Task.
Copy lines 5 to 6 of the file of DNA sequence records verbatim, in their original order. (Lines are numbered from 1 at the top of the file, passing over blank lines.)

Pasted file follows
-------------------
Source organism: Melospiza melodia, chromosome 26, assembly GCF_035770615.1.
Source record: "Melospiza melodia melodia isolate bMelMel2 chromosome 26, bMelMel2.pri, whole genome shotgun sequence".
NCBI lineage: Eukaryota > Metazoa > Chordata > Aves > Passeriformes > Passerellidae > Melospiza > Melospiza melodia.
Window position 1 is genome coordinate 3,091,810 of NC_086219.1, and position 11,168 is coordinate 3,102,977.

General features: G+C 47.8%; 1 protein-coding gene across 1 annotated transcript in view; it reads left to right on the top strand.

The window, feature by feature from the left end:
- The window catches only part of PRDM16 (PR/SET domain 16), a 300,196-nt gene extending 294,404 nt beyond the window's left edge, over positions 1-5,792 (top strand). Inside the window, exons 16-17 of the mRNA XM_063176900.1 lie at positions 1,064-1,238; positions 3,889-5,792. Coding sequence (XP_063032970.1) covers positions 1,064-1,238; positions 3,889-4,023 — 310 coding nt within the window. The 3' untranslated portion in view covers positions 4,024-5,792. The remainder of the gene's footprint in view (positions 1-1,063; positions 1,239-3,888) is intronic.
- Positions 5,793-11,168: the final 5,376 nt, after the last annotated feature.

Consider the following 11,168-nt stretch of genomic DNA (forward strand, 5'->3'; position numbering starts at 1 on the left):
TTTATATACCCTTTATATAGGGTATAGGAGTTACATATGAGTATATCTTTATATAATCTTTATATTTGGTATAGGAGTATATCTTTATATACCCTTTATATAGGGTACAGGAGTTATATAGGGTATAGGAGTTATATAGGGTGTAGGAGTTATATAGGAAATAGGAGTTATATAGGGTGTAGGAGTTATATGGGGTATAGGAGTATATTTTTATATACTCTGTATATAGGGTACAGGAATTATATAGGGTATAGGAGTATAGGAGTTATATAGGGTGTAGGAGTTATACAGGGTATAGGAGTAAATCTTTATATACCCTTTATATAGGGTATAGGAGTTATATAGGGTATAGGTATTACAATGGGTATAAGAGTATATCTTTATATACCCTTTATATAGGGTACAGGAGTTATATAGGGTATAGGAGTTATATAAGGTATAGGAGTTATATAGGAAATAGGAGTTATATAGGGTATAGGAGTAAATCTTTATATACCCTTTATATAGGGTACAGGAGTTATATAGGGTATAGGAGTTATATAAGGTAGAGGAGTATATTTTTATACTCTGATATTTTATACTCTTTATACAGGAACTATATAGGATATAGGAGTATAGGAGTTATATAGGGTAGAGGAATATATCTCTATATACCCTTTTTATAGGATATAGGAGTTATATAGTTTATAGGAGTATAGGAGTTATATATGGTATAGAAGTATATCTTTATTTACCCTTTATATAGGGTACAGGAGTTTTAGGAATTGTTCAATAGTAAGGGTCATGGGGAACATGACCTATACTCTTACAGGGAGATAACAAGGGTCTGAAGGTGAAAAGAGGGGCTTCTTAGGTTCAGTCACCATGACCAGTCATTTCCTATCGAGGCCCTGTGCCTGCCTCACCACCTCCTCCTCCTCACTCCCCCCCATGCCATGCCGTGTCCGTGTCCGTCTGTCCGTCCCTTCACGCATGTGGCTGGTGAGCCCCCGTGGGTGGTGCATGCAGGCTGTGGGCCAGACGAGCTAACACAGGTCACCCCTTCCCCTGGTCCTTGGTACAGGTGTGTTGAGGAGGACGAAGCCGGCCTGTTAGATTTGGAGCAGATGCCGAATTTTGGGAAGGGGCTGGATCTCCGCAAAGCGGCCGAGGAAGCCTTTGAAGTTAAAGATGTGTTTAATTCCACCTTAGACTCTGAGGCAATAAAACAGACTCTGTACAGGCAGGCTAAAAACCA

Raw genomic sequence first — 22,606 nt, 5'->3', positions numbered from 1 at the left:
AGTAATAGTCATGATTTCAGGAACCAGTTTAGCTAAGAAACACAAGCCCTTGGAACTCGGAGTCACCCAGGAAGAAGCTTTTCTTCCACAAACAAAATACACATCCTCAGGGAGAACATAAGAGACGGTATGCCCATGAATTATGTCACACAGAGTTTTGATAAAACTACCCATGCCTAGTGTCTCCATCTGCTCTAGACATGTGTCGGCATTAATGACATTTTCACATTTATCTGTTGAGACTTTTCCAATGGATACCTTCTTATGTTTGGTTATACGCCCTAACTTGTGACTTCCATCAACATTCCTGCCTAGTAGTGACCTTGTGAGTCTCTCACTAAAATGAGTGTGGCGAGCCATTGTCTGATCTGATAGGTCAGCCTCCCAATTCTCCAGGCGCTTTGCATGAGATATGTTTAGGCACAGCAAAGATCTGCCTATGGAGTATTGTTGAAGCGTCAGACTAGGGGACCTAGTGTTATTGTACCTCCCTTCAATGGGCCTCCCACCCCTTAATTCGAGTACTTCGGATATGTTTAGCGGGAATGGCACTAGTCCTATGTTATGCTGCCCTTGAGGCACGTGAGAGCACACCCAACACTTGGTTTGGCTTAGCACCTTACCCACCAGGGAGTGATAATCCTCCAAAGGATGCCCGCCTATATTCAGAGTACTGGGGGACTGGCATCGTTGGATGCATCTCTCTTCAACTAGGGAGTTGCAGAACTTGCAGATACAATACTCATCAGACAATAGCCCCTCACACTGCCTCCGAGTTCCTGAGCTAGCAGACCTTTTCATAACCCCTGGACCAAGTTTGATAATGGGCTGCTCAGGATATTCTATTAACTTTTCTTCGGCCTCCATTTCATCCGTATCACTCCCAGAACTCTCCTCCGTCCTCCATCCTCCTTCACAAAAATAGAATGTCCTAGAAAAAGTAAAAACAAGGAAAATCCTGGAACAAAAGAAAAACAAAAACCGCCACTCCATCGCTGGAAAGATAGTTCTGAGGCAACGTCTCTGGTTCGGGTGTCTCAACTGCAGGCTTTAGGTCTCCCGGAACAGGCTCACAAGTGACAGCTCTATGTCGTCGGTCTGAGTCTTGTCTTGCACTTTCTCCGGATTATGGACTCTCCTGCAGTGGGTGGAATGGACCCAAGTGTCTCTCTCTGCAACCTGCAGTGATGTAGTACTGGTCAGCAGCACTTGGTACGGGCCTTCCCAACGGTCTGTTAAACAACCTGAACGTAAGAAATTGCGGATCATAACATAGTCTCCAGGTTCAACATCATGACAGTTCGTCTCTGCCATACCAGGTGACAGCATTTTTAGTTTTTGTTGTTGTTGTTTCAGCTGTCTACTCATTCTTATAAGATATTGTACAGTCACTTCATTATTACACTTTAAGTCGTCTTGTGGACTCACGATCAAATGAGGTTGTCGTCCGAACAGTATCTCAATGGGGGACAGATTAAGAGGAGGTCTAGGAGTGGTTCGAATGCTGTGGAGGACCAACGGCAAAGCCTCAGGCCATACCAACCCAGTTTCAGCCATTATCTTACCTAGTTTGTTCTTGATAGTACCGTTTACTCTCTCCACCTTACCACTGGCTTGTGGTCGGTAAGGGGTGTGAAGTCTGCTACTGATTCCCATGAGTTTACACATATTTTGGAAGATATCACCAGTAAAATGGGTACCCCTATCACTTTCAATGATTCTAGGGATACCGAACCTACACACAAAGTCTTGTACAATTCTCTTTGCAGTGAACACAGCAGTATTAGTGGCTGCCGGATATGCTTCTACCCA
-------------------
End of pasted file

General features: G+C 47.8%; 1 protein-coding gene across 1 annotated transcript in view; it reads left to right on the top strand.

The window, feature by feature from the left end: